Heggie also testified to conducting six telephonic interviews with Molina and twice visiting Molina in jail. According to Heggie, he reviewed the State's evidence with Molina, informed Molina of the charges and elements of proof the State would have to satisfy at trial, discussed the apparent lack of a defense to the charges and advised Molina that the State's offer was likely the best he could obtain.
According to Heggie, the public defender told him that she also had reviewed the evidence with Molina.
Over objection, Heggie testified that Molina admitted the sexual abuse allegations during one of the interviews in the presence of Mrs. Molina. According to Heggie, after a lengthy conversation with Mrs. Molina, Molina decided it was best to accept the plea agreement as then presented. Thereafter, Heggie reviewed the plea agreement with Molina, gave Molina an opportunity to ask questions, and discussed Molina's options if he wanted to go to trial without Heggie as trial counsel. Heggie believed they could still put on a defense at trial, but because of Molina's admissions of guilt, Heggie explained they could not present a defense of actual innocence, including testimony from Molina, without informing the district court that Molina or the trial witnesses might commit perjury. Heggie did not conduct an extensive pretrial investigation because the ultimate goal of his representation was to improve upon the then current negotiations rather than proceed to trial.
The district court denied the presentence motion to withdraw the pleas and imposed two concurrent sentences of life in prison, with the possibility of parole in 120 months, and lifetime supervision in the event of release on parole. The court gave Molina credit for 269 days served in local custody. Additionally, the court ordered Molina to submit to genetic marker testing, to pay a $25 administrative assessment fee, a $150 DNA testing fee, and $446 in restitution.
Ineffective assistance of counsel
Notwithstanding the limited nature of Heggie's retention, Molina argues that his counsel was deficient by not being ready for trial. In this, Molina charges that Heggie failed to conduct a reasonable pretrial investigation, citing failures to interview witnesses, develop alibis through the victim's brother, obtain a psychological examination of the child victim, and Heggie's refusal to take the case to trial. Molina also argues that he did not enter his guilty pleas voluntarily or intelligently because of Heggie's failure to visit and adequately discuss the State's evidence with him, provide Molina with copies of discovery obtained from the district attorney, and fully inform Molina regarding the pleas.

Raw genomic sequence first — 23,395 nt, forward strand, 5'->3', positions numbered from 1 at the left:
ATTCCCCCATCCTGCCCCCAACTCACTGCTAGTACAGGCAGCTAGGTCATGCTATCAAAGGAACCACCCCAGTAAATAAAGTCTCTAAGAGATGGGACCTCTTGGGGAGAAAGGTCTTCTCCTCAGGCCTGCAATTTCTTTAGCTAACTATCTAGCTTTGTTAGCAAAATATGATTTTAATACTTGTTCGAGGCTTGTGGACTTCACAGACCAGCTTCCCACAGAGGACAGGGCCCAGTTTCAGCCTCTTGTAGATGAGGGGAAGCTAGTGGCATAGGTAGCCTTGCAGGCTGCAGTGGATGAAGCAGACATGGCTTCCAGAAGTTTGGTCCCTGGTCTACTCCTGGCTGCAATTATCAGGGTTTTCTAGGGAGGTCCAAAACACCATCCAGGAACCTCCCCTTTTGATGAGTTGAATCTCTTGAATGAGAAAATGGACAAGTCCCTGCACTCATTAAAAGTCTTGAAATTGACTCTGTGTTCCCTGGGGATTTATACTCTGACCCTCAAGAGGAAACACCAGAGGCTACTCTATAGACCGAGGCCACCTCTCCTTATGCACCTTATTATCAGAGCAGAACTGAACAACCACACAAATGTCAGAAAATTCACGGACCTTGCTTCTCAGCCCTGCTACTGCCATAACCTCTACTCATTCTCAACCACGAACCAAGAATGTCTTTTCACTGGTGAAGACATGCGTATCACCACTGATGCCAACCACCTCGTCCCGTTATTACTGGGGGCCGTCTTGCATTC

Molina argues that Heggie admitted at the hearing that he "signed on" for trial. Although Heggie agreed that he did not clearly restrict the scope of his representation upon substituting as Molina's counsel, he testified that he and Molina jointly understood that Molina never planned to go to trial and that his retention was limited accordingly.
The question of whether a criminal defendant has received ineffective assistance of counsel presents mixed questions of law and fact, and is subject to independent review. We review claims of ineffective assistance of counsel under the two-part test set forth in Strickland v. Washington. Under Strickland, the defendant must demonstrate that his counsel's performance was deficient, i.e., it fell below an objective standard of reasonableness, and that the deficient performance prejudiced the defense. However, "[i]n order to eliminate the distorting effects of hindsight, courts indulge in a strong presumption that counsel's representation falls within the broad range of reasonable assistance." We need not consider both prongs of the test if the defendant makes an insufficient showing on either one.
466 U.S. 668 (1984).
"A defendant who pleads guilty upon the advice of counsel may attack the validity of the guilty plea by showing that he received ineffective assistance of counsel under the Sixth Amendment to the United States Constitution." However, guilty pleas are presumptively valid, especially when entered on advice of counsel, and a defendant has a heavy burden to show the district court that he did not enter his plea knowingly, intelligently, or voluntarily. To establish prejudice in the context of a challenge to a guilty plea based upon an assertion of ineffective assistance of counsel, a defendant must "`demonstrate a reasonable probability that, but for counsel's errors, he would not have pleaded guilty and would have insisted on going to trial.'" Because the district court ruled on Molina's motion before imposition of sentence, we may review its denial on direct appeal from the subsequent judgment of conviction.
Nollette v. State, 118 Nev. 341, 348-49, 46 P.3d 87, 92 (2002); see also Hill v. Lockhart, 474 U.S. 52, 58 (1985) (holding that Strickland's two-part test applies to challenges of guilty pleas based on ineffective assistance of counsel).